The Downside of Passion

By Mike Myatt, Chief Strategy Officer, N2growth

Review any list of positive leadership traits and “passion” will undoubtedly rank near the top – rightly so. In most cases passion is an asset capable of carrying you through tough times, sharpening your perspective, revealing purpose, and helping you succeed in the face of overwhelming odds. You’ll find no shortage of content describing the positive attributes of passion, but few that examine the downside of passion, and trust me, there is a downside. On more than a few occasions I’ve witnessed passion run amok resulting in untold harm. Virtually any positive trait when taken to extremes, misunderstood and/or misapplied can quickly become a liability. So, in today’s post I’ll examine the downside of unbridled passion…

The word “passion” comes from the Latin root which quite literally means “to suffer.” Therefore it should come as no surprise that those who are passionate in their pursuits are often willing to make personal and professional sacrifices in order to reach their objectives that the unimpassioned simply won’t make. Channeled properly, this is a huge advantage. As a person who provides advice and counsel to leaders I can tell you I’ve rarely come across a successful person who hasn’t been truly passionate.

You’ll find no argument from me that passion can almost single-handedly propel leaders to new heights of success. History is littered with accounts of marginally talented individuals who have risen to greatness based upon little more than being passionate about the pursuit of their objective. Passion creates a “refuse to lose” mentality which can enable the average person to move outside comfort zones, take-on greater risk, go the extra mile, and achieve phenomenal results. However it’s important to note the same trait which can propel you to the top can also send you over the edge of a cliff. Passion is not aptitude, nor is it omnipotence, neither is it totally unique. These are nuances lost on many…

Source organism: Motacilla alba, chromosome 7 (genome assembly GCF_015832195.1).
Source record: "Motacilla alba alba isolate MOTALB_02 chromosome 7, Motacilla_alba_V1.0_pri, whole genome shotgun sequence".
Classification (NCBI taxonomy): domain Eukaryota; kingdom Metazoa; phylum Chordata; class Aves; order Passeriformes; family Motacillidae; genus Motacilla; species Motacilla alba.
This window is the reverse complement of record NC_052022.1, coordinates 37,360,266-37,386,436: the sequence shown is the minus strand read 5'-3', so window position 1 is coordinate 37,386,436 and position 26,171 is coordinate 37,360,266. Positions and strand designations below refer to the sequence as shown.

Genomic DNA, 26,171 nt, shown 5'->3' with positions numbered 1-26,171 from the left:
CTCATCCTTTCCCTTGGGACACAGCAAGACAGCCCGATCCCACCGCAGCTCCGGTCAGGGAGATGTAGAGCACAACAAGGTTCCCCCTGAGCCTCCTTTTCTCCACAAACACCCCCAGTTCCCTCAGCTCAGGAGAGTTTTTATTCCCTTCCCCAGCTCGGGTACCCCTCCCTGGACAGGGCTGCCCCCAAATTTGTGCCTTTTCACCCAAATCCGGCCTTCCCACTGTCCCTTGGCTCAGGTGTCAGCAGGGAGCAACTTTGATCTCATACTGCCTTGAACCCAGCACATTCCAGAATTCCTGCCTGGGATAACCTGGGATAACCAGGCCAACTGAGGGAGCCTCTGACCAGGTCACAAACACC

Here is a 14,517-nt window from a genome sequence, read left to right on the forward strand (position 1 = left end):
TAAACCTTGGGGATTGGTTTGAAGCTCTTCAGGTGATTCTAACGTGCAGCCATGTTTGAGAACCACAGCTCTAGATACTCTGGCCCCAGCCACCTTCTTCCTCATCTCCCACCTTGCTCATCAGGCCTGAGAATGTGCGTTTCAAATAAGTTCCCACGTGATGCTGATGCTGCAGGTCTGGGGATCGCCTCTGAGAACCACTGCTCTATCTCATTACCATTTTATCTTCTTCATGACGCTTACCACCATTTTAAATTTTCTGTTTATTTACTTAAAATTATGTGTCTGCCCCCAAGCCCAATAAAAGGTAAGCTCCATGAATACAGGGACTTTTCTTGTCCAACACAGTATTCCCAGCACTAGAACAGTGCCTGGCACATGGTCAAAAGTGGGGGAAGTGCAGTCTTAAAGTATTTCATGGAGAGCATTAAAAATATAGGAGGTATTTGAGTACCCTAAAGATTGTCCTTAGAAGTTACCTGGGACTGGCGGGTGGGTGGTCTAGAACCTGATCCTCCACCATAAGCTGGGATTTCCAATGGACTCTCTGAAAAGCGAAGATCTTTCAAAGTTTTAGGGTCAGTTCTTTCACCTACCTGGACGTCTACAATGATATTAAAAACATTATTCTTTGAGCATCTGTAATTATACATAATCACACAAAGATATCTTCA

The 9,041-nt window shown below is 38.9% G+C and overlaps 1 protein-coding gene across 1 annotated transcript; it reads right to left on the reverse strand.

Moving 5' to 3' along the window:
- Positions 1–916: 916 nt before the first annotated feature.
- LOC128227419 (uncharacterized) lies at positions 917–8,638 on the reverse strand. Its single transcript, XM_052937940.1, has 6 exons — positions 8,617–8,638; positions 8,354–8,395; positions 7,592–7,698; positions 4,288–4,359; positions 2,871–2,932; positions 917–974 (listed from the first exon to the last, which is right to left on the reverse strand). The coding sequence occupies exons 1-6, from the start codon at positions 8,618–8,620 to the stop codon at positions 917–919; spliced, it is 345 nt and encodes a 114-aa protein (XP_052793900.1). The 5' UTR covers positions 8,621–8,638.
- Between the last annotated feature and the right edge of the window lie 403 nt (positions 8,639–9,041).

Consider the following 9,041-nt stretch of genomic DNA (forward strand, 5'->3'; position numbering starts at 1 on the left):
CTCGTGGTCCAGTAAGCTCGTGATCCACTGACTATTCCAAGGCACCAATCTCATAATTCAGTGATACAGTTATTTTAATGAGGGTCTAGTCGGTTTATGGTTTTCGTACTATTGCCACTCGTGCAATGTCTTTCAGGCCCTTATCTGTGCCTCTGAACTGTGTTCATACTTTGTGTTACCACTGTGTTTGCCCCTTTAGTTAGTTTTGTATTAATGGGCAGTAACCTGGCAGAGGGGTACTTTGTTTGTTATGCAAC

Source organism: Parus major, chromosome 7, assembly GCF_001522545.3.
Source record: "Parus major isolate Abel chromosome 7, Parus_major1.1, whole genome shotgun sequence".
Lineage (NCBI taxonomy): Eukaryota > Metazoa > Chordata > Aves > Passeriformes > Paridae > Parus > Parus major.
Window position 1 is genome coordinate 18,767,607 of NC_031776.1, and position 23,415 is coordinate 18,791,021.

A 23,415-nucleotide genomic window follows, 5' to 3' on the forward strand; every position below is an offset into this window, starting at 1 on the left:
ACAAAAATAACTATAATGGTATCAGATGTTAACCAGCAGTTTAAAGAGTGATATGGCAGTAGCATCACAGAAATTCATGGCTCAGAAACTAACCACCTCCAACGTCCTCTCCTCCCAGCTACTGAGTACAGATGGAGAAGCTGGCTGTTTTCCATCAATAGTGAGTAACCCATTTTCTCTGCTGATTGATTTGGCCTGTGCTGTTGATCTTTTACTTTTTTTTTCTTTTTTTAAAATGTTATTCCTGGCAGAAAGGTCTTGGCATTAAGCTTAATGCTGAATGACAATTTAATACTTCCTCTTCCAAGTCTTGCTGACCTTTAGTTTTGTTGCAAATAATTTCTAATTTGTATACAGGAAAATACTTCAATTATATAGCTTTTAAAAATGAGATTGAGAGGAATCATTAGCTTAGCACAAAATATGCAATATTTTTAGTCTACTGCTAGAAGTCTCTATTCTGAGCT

This is where things begin to get a little tricky – passion without perspective and/or reason can actually serve to distort one’s perception of reality. These distorted perceptions can quickly become a very slippery slope that will blur the lines between fact and fiction…very dangerous territory for any leader. Have you ever known someone who wanted something to be true so badly that they started to adopt positions and manufacture circumstances to support their own false reality? Just because you can convince yourself (or others) that your position is correct, doesn’t necessarily mean that it is…

Just as there exists a very fine line between brilliance and insanity, there also exists a fine line between passion and many negative traits such as narrow-mindedness, narcissism, fanaticism, delusion, and even paranoia. For instance, there is a big difference in a leader who is passionate about their business, and one that is emotionally over-invested in their business. Passion which is balanced by perspective and reason can reveal purpose, but passion absent those filters can just as easily impede purpose.

Healthy passion for one’s business actually brings focus and clarity of thought, which serve to accelerate growth and create sustainable success. However being emotionally over-invested in one’s business can lead to irrational decisioning, prideful or ego-driven actions, the use of flawed business logic, and poor execution. These are the regrettable and completely avoidable precursors to unnecessary loss and/or failure.

It is not at all uncommon for entrepreneurs and executives to be too close to the forest to see the trees. Passionate professionals thinking clearly will seek independent outside counsel and advice to continually gut-check and refine their thinking. Emotionally over-invested professionals will either avoid counsel or surround themselves with legions of yes-men. Another trait of healthy passionate thinking is to recruit tier-one talent at the executive leadership and senior management levels in order to stimulate innovation and thought growth. Effective leadership teams have a balance of left-brain and right-brain thinkers from a variety of backgrounds so that they can draw from the broadest possible array of experiences when formulating positions and options. Emotionally over-invested professionals tend to surround themselves with very small teams of like minded individuals from similar backgrounds who tend to reinforce each others thinking instead of challenging it.

I applaud those of you reading this post who constitute the passionate minority…I would however also counsel you to take pause and evaluate your current positioning and thinking. Are you operating in a vacuum? Do you seek advice and counsel from those who will tell you the truth, or from those who will just tell you what you want to hear? Is your passion creating clarity, focus and purpose, or is it blinding you from seeing the reality of your current situation?

As always, I welcome your thoughts, experiences and opinions and encourage you to comment below…